The feral hog population in the United States has continued to rise dramatically in recent decades. These invasive brutes are thought to have first been introduced in Florida by Spanish explorers in the 1500s. Since then, their numbers have grown and show no sign of decreasing.
Scientists estimate that there are roughly 6 million of these beasts roaming the United States—with most of their numbers heavily concentrated in the southern portion of America. Feral hogs have become notorious for destroying crops and transmitting disease, giving hunters more reason to add hog hunting trips to their calendars each year.
These game animals are not just big in numbers, either. Hunters have bagged giant boars weighing close to half a ton or more in some states. Whether you’re a seasoned boar-bagging veteran, or a looking to plan your first hog hunting trip, here are the 10 best states in the country for feral hogs.
Going west is probably not the first direction hunters think of when planning to go after wild hogs, but the state is quietly becoming a popular destination for boar hunting. The Golden State is well-known for its beautiful weather and nearly 900 miles of coastline on the Pacific Ocean, but it also offers ideal habitat for feral hogs in many parts of the state. California is not what many would consider one of the most hunter-friendly portions of the country, but wild hogs can be harvested year-round with no bag limit.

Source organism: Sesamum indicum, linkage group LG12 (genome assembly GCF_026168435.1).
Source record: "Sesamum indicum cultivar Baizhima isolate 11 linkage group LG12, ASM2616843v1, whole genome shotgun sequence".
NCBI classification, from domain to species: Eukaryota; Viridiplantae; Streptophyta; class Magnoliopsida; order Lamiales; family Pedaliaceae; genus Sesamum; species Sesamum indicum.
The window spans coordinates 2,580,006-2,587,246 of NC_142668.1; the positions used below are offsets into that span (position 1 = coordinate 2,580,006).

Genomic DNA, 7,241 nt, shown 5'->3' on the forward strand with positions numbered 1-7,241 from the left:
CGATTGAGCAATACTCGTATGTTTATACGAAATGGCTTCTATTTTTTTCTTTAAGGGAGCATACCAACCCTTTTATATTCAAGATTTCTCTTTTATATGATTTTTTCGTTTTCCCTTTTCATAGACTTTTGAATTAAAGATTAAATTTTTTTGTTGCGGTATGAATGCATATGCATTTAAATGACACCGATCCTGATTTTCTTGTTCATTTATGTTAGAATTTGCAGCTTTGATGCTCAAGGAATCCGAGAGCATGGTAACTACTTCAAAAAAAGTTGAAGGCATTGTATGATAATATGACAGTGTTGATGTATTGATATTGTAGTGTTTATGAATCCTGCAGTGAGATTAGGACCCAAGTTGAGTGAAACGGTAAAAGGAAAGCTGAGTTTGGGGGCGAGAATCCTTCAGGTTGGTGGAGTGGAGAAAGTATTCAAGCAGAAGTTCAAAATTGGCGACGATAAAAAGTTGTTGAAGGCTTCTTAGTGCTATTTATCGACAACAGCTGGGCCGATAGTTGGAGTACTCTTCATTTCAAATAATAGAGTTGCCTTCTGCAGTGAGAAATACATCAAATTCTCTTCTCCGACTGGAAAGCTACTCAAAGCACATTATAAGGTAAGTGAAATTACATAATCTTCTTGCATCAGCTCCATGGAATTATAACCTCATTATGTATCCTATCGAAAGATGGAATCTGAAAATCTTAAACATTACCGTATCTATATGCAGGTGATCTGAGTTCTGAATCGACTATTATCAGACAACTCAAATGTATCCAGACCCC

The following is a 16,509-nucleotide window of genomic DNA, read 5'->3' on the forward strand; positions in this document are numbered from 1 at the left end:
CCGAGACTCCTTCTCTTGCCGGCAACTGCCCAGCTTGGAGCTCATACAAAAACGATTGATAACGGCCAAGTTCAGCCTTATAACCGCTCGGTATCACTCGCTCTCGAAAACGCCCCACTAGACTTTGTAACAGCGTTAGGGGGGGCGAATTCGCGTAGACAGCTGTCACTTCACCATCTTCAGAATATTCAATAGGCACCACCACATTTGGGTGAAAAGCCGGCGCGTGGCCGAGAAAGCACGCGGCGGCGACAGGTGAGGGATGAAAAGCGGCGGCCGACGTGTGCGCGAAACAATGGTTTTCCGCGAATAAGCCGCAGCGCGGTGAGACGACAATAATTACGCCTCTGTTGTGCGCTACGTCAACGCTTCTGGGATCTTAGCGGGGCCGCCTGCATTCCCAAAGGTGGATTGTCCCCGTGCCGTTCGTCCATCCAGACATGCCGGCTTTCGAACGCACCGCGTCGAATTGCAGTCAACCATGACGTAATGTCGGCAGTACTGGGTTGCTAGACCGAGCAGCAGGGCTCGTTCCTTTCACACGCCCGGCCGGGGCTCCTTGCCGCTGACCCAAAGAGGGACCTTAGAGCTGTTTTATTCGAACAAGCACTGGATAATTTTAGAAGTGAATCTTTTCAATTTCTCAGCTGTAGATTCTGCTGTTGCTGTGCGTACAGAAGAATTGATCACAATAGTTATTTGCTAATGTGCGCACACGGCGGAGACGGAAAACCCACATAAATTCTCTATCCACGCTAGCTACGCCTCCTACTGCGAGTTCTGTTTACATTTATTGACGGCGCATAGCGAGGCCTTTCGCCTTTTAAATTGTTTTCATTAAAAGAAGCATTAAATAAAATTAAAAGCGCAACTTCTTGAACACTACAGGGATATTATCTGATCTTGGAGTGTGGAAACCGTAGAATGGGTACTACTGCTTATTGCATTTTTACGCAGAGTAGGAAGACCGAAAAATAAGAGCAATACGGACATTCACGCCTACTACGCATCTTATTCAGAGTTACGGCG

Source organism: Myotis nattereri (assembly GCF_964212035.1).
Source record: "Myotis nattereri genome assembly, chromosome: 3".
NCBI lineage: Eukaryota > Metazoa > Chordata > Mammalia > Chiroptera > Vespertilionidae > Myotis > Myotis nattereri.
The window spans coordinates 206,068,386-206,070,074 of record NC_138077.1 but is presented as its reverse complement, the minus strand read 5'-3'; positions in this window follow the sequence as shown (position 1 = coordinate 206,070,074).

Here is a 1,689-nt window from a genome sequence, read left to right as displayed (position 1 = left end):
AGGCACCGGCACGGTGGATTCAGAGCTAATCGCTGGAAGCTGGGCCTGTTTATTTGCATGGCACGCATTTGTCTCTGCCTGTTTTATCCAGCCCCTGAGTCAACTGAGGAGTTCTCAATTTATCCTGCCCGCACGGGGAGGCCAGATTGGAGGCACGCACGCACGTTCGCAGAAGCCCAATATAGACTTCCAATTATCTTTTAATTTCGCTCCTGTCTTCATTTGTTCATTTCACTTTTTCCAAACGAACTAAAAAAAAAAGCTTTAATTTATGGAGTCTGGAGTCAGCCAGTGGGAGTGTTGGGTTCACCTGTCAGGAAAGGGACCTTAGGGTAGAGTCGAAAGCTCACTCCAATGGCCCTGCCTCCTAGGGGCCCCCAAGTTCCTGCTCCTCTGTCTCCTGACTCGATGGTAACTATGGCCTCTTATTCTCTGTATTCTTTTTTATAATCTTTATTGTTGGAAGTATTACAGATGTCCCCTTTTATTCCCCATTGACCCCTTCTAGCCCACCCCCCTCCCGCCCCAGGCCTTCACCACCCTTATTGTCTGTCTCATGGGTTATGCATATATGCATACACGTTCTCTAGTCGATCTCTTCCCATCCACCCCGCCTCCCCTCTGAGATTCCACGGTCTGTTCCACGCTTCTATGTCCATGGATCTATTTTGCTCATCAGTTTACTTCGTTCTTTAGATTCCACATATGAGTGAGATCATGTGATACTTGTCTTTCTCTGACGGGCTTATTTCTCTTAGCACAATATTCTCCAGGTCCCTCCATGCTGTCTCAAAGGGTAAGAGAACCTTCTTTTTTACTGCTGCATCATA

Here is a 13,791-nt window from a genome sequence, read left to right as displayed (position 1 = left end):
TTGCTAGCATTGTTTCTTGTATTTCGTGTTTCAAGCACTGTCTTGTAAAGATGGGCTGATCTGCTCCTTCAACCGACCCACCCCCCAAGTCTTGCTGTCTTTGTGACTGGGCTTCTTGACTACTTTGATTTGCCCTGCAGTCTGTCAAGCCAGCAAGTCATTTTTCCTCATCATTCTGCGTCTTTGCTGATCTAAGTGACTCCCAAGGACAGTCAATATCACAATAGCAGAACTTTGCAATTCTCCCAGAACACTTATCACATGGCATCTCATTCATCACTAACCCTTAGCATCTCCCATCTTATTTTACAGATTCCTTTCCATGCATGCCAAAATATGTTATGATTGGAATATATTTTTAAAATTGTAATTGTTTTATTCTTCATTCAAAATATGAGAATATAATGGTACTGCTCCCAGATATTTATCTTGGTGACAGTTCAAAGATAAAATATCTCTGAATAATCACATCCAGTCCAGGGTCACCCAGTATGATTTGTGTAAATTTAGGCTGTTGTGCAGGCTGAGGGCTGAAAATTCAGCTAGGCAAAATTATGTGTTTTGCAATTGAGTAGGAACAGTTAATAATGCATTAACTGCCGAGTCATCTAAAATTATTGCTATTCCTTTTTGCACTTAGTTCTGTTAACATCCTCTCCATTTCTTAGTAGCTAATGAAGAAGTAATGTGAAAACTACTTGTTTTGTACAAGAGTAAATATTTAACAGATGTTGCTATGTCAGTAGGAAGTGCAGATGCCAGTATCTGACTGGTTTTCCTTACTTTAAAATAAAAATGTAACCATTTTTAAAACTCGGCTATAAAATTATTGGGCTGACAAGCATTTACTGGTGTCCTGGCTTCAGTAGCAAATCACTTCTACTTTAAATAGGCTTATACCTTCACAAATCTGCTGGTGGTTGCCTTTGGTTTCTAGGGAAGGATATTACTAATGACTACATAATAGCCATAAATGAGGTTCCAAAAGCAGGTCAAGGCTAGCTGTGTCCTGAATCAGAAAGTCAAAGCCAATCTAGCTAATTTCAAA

Most of California’s feral hog population sits on private land, hunters can book guided hog hunting trips in some of the most picturesque landscape in the United States. The state is home to brushy canyons, rolling hills, wide-open flatland, and wooded hills that offer prime habitat for wild boar.
While Missouri is well-known for prime whitetail deer and turkey hunting, it also offers decent opportunities for hunters to harvest feral hogs. The Show Me State’s southern portion are more suitable for hog habitats as it features many rivers and other waterways.
Pigs in Missouri do not reach the enormous sizes that are more common in the southern states, but the numbers are plentiful in some counties. Feral hogs are scarce in the upper Midwest region, which makes Missouri an ideal destination for outdoorsmen interested in planning a hog hunting trip without traveling more than a day’s drive.
The island state of Hawaii is famous for its stunning mountain volcanos, pristine beaches, and the traditional luau, which typically features a pig roasted over an open fire. A hog hunting trip in Hawaii’s tropical forests is undoubtedly worthy of any hunter’s bucket list.